Early efforts to dismantle the mob focused on the Mob Boss. The idea was that if this person could be imprisoned, then the whole gang would fall apart. This, of course, was not true. Mob Bosses were easily replaced whether they were killed by rival factions or placed in prison by the police.

Perhaps the most effective weapon in the war on organized crime has been the 1970 R.I.C.O. legislation.

This legislation, which stands for Racketeer Influenced and Corrupt Organization, is focused on eliminating organized crime by going after the money made from these crimes. R.I.C.O. indicates four unlawful elements:

Using income derived from a pattern of racketeering activity to acquire an interest in an enterprise.

Acquiring or maintaining an interest in an enterprise through a pattern of racketeering activity.

Conducting the affairs of an enterprise through a pattern of racketeering activity; and Conspiring to commit any of these offenses. (Is This the End of R.I.C.O., Pg 1)

The most important element of this legislation was the fact that no longer did law enforcement have to prove guilt in individual crimes. They simply needed to prove that a crime or crimes had taken place with which a given suspect or suspect business was now holding the money.

Certainly, the Mob has always been able to hide money from the I.R.S. among others. Laundering schemes have always been around. Indeed, each of New York's five families held "legitimate" business which included everything from garbage collection to the running of the garment district labor unions. The F.B.I.'s new task was to look closely at these places of business in order to make a given charge stick.

There was a period of time in the eighties and early nineties when certain Mob Bosses were high profile. The most notable was John Gotti, also known as "the Dapper Don." This particular mobster was known throughout New York as a mobster. Periodically he would appear on television or taunt the authorities in other ways. Eventually he was convicted of murder and racketeering charges and sent to prison. However, he became an example to the larger world of organized crime and the result is that the exact ring leader of a given family is no longer so easy to pin down.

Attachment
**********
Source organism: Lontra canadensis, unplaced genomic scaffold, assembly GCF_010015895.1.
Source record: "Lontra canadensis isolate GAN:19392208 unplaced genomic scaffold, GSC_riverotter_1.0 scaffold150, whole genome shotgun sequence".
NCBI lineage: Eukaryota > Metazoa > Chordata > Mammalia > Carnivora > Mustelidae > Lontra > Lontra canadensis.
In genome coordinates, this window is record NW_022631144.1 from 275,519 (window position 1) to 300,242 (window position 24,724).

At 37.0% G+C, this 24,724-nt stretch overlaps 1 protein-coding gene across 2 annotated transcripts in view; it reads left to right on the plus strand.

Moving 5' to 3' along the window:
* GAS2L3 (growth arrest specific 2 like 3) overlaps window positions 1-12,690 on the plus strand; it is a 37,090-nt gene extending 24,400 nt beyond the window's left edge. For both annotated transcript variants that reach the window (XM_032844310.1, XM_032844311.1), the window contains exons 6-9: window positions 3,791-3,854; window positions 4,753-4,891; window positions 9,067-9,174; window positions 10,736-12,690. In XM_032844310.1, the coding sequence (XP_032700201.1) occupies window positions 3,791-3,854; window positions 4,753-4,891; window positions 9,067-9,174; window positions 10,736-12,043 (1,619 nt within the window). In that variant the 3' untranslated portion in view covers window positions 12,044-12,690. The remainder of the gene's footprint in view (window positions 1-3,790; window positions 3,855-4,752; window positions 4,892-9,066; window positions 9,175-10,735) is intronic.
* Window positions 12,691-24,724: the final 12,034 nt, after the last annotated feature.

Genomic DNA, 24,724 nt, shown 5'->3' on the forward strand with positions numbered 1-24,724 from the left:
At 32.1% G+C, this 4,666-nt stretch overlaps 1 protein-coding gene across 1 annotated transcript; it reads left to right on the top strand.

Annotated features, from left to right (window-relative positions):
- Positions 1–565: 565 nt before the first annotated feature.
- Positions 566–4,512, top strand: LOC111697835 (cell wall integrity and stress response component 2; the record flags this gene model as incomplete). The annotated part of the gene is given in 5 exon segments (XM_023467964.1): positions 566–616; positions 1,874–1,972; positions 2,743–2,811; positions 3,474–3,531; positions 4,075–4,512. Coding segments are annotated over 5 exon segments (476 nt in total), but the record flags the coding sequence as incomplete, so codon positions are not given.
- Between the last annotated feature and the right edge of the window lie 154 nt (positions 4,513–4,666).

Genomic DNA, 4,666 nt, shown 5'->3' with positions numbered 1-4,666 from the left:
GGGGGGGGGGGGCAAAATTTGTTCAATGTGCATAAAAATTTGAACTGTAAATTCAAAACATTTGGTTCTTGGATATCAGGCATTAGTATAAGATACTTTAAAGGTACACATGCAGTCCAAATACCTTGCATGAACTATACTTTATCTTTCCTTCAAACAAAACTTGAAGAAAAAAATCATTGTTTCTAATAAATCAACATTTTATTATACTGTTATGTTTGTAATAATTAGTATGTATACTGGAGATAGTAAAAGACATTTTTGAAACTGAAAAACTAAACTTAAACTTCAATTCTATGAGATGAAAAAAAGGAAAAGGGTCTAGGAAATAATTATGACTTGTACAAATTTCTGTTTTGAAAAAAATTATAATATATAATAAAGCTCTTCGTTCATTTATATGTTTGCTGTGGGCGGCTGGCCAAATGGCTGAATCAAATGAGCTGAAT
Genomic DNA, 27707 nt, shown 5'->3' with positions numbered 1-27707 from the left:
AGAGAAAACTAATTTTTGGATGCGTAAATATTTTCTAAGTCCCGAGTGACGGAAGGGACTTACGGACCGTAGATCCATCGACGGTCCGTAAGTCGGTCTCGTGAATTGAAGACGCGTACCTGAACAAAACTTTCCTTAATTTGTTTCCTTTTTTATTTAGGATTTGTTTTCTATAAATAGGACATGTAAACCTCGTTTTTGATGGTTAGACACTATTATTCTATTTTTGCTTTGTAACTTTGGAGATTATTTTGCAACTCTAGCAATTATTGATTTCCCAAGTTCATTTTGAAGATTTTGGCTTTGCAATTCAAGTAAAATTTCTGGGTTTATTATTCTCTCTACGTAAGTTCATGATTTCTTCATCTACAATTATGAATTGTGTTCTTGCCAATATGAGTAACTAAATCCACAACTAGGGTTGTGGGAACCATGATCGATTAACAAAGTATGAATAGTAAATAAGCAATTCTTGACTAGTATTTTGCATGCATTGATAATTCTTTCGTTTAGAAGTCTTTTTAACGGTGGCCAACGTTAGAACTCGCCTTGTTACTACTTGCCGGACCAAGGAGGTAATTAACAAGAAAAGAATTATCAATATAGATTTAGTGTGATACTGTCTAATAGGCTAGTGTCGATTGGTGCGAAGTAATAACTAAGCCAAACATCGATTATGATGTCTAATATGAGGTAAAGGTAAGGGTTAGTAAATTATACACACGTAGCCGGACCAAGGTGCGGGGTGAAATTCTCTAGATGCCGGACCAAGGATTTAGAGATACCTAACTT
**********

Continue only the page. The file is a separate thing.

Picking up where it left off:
Gotti was part of the Carlo Gambino Family, which still remains the largest crime family in the United States. It is estimated that there are twenty separate Capos (underbosses), three hundred made members (officers), and over three thousand associates. Placing the Dapper Don in prison was a major victory for law enforcement.

In 1983 Ronald Regan began the first major initiative against organized crime when he convened a Special Commission on Organized Crime. This commission looked closely at money laundering, labor racketeering and narcotics trafficking. George Bush Senior and Bill Clinton both continued the efforts from a federal level against organized crime.

By 1986, the heads of three of the Five New York Families were in prison. The world of the mafia was slowly deteriorating under the scrutiny of the Federal Government.

Other tactics have been employed by law enforcement as well. These have included more traditional methods such as surveillance and wire taps, to the buying off of mob "snitches" to infiltrating the mafia itself. In 1989, a wire tap was so well placed that the F.B.I. actually recorded a Mafia induction ceremony.

Perhaps the most amazing infiltration was that by Joseph Pistone who went undercover as a petty criminal and street tough under the name of Donnie Brasco. Pistone was able to infiltrate a Bonanno family street crew (one of the five families). The result of this undercover work was the indictment of seventeen "made" members of the family and numerous associates.

The Mafia is down - but never out. Their corruptive influence is deep and pervasive and extends well beyond drug trafficking, extortion, and the more traditional forms of vice. Its tentacles reach into organized labor, and every facet of legitimate business, irrespective of R.I.C.O. The mob owns car dealerships, restaurants, cleaning services, construction companies, waste-handling businesses, and quite possibly may even hold seats on the commodities exchange, the trading floors of Wall Street and financial centers of mid-America. (Lindberg, Pg. 2)

Through the use of the R.I.C.O. laws and solid police work, many of those who were at the top of the organized crime structure of the mob have fallen. Underlings still fall on a regular basis. The effectiveness of this methodology…[continue]